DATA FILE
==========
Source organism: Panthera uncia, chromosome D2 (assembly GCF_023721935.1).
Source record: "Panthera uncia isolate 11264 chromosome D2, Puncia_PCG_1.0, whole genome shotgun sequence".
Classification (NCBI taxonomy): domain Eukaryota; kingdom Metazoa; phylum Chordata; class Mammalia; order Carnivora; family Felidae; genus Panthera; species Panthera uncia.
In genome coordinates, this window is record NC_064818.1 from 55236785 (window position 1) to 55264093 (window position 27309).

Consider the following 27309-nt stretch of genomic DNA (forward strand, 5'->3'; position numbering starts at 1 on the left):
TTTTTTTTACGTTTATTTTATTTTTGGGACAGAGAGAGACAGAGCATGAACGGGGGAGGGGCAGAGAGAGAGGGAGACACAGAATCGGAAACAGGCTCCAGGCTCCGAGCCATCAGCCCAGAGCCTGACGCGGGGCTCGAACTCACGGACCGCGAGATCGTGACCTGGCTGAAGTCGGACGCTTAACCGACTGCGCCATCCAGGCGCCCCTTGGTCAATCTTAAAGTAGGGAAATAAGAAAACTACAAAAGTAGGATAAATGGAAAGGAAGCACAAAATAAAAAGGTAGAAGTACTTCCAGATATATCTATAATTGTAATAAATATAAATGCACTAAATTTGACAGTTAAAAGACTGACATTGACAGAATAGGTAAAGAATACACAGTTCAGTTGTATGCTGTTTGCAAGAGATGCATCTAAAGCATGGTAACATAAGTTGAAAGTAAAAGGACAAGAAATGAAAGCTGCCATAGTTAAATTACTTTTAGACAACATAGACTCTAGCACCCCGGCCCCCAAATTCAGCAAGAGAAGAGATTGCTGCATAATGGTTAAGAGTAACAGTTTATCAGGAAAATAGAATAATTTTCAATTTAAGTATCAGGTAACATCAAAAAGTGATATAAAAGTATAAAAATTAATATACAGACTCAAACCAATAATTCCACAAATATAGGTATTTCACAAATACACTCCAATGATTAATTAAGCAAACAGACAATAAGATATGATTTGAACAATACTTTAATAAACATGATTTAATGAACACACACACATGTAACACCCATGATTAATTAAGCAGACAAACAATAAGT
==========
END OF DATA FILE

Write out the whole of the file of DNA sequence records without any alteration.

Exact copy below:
Source organism: Panthera uncia, chromosome D2 (assembly GCF_023721935.1).
Source record: "Panthera uncia isolate 11264 chromosome D2, Puncia_PCG_1.0, whole genome shotgun sequence".
Classification (NCBI taxonomy): domain Eukaryota; kingdom Metazoa; phylum Chordata; class Mammalia; order Carnivora; family Felidae; genus Panthera; species Panthera uncia.
In genome coordinates, this window is record NC_064818.1 from 55236785 (window position 1) to 55264093 (window position 27309).

Consider the following 27309-nt stretch of genomic DNA (forward strand, 5'->3'; position numbering starts at 1 on the left):
TTTTTTTTACGTTTATTTTATTTTTGGGACAGAGAGAGACAGAGCATGAACGGGGGAGGGGCAGAGAGAGAGGGAGACACAGAATCGGAAACAGGCTCCAGGCTCCGAGCCATCAGCCCAGAGCCTGACGCGGGGCTCGAACTCACGGACCGCGAGATCGTGACCTGGCTGAAGTCGGACGCTTAACCGACTGCGCCATCCAGGCGCCCCTTGGTCAATCTTAAAGTAGGGAAATAAGAAAACTACAAAAGTAGGATAAATGGAAAGGAAGCACAAAATAAAAAGGTAGAAGTACTTCCAGATATATCTATAATTGTAATAAATATAAATGCACTAAATTTGACAGTTAAAAGACTGACATTGACAGAATAGGTAAAGAATACACAGTTCAGTTGTATGCTGTTTGCAAGAGATGCATCTAAAGCATGGTAACATAAGTTGAAAGTAAAAGGACAAGAAATGAAAGCTGCCATAGTTAAATTACTTTTAGACAACATAGACTCTAGCACCCCGGCCCCCAAATTCAGCAAGAGAAGAGATTGCTGCATAATGGTTAAGAGTAACAGTTTATCAGGAAAATAGAATAATTTTCAATTTAAGTATCAGGTAACATCAAAAAGTGATATAAAAGTATAAAAATTAATATACAGACTCAAACCAATAATTCCACAAATATAGGTATTTCACAAATACACTCCAATGATTAATTAAGCAAACAGACAATAAGATATGATTTGAACAATACTTTAATAAACATGATTTAATGAACACACACACATGTAACACCCATGATTAATTAAGCAGACAAACAATAAGT